As a teacher of voice lessons in Marin County and a singing student myself, I have learned through the years what is expected of me (and what I expect of my students) when taking voice lessons. From a teacher’s perspective, one might view it as the “business side” of voice teaching and as a student I would call it respecting the relationship you have with your voice teacher, which finances represent.
Usually, when a student first comes to me for singing lessons, we talk about his or her needs, my teaching style and approach, frequency and length of lessons and cost. When the student decides to begin lessons, I then tell them where we will be meeting, clarify the agreed-upon time and the cancellation policy. There is a cancellation policy with voice lessons? Yes. When a lesson is set up, I reserve the time and space with my studio “landlord.” That reservation means that no other teacher can use the space at that time. I tell students that if they need to cancel the lesson, for whatever reason, they must give me 24-hour notice. Why? Because I need to pay for the rental space and must give my landlord adequate notice that the space is not being used. Plus, another student might have wanted that time slot and without prior notice I cannot fill it, thus losing income.
Going to a voice teacher is more like going to a therapist or massage practitioner than the doctor or the vet, although now I see that those professionals are putting up signs saying you must cancel within a certain time or pay for your appointment. As a voice student, you are creating a relationship in which you are not only learning to sing but, through this unique relationship, you are building trust so that you might grow as a person. In the safety of the studio, like in the safety of the therapist’s office, you can explore singing and, perhaps, performance with all its hidden fears and potentialities. In therapy, paying the therapist is a symbol of honoring that relationship. If you cancel at the last minute, you still pay the therapist for his or her time. Most voice teachers I know have this requirement. Some even have 48- or 72-hour notice!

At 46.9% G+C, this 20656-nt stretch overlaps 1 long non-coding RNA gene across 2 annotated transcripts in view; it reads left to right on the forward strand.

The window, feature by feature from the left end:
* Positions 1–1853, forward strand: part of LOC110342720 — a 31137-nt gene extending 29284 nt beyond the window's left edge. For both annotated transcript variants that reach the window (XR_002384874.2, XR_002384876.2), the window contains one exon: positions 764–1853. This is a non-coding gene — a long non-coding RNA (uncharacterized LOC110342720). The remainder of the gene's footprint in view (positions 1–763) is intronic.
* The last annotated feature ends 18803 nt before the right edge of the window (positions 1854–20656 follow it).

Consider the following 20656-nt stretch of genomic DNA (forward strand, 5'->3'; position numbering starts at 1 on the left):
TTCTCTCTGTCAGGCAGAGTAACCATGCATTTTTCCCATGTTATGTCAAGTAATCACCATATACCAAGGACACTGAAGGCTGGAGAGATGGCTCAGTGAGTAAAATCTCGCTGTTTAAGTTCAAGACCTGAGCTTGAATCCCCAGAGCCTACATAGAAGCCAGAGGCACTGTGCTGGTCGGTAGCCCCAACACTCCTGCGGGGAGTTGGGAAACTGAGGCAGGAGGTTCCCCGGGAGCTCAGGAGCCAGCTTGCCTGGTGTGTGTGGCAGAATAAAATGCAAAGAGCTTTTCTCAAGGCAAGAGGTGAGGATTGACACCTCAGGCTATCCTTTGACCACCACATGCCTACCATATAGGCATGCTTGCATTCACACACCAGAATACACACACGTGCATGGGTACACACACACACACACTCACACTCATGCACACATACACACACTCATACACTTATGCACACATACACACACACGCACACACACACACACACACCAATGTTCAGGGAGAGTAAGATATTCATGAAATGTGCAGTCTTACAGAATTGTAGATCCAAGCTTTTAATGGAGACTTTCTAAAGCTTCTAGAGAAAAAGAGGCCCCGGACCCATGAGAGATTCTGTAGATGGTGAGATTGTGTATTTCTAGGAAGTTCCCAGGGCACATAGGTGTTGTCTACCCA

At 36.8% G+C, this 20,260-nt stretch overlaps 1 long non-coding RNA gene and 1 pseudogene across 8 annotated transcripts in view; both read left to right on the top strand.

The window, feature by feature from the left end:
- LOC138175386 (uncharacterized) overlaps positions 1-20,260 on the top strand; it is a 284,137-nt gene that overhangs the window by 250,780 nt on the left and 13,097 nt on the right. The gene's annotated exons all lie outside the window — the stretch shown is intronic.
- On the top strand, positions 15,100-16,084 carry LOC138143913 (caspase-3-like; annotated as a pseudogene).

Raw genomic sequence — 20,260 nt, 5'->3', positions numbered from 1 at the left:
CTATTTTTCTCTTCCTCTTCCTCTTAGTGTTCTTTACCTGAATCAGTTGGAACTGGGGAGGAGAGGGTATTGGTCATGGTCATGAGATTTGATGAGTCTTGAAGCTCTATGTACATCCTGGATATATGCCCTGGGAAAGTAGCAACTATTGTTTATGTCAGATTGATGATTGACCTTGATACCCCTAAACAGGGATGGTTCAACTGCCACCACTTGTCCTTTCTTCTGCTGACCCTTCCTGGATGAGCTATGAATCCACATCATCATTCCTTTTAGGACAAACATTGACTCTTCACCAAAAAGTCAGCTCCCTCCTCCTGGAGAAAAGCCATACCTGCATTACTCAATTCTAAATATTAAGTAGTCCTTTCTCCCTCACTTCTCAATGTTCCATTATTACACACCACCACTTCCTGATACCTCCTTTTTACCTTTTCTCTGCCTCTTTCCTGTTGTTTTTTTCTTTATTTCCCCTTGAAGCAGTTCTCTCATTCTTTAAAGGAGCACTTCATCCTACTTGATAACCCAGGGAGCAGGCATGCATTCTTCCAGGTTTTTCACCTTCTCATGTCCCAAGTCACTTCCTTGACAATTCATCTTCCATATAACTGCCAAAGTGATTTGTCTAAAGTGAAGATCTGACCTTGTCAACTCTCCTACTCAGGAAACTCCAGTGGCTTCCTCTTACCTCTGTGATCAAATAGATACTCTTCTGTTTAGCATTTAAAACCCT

I find that the more serious students understand this and honor my time. However, I’ve had situations where, despite the 24-hour notice policy, students seem to conveniently forget it. This tells me a lot about how they view not only our work together but their art. Of course, sickness happens. You wake up in the morning and feel terrible. You have no voice. Of course, we then cancel and move the lesson to another day. But, I always appreciate when a person offers to pay for their missed lesson. As a student, I know it’s painful to pay for a lesson you don’t take – I have had to pay $90 when I either spaced or something happened. Ouch! However, you do it because it’s important to the relationship. It also makes you plan ahead. For instance, if you don’t feel up to par a few days before a lesson, cancel and reschedule. I am especially sensitive to parents of young voice students. They often are overwhelmed by having to keep track of their children’s many activities. The best solution to this is to pay monthly. It saves on having to write little checks every week, lets a parent focus on just scheduling and gives me a cushion in case of a last-minute cancellation. (Again, it’s rare that I take the fee for a lesson if someone has good reason or is respectful.)
I believe clarity at the start of lessons is essential and staves off misunderstandings and hurt feelings for all concerned. I tend to be quite flexible in terms of rescheduling. I am, however, very sensitive to what I call “ghosting” behavior.
What is “ghosting”? It is defined as: “the practice of ending a personal relationship with someone by suddenly and without explanation withdrawing from all communication.” I recall a young woman in our theater community coming for lessons, wanting to audition for the San Francisco Gilbert and Sullivan troupe. She had lovely vocal potential and I was excited to work with her because I could hear she had a unique operatic quality. We had a few months of lessons when she said she didn’t at the time have the finances to continue. She vowed to return. I told her I looked forward to continuing our work. A few months later I found out, through social media, that she was working with another teacher.
Now, there is nothing wrong with switching teachers. In fact, I myself have tried different teachers and styles. But I always told the teacher I was working with what I was doing. And, she was fine with it. (And I always returned to her.) If you haven’t been with a teacher long, as was the case with this young woman, one must have the strength of character and courage to get in touch, say you will not be continuing and state the reasons. It’s very helpful to me to know the reasons – perhaps she changed her mind about that style of singing, perhaps she didn’t like our work together – no worries. But to just disappear with no explanation is not acceptable.
Sometimes adults or children just want to try singing lessons and I say, “Go for it.” The first few lessons are always on a trial basis to see if we’re a good fit. But, once you decide it is something you seriously want to do for yourself, then you are committing to a relationship and I am committed to you. The study of singing and speech takes time, effort, focus and commitment. If you are someone who likes “honey bee behavior,” moving from flower to flower, tasting all that is offered, this studio might not be for you.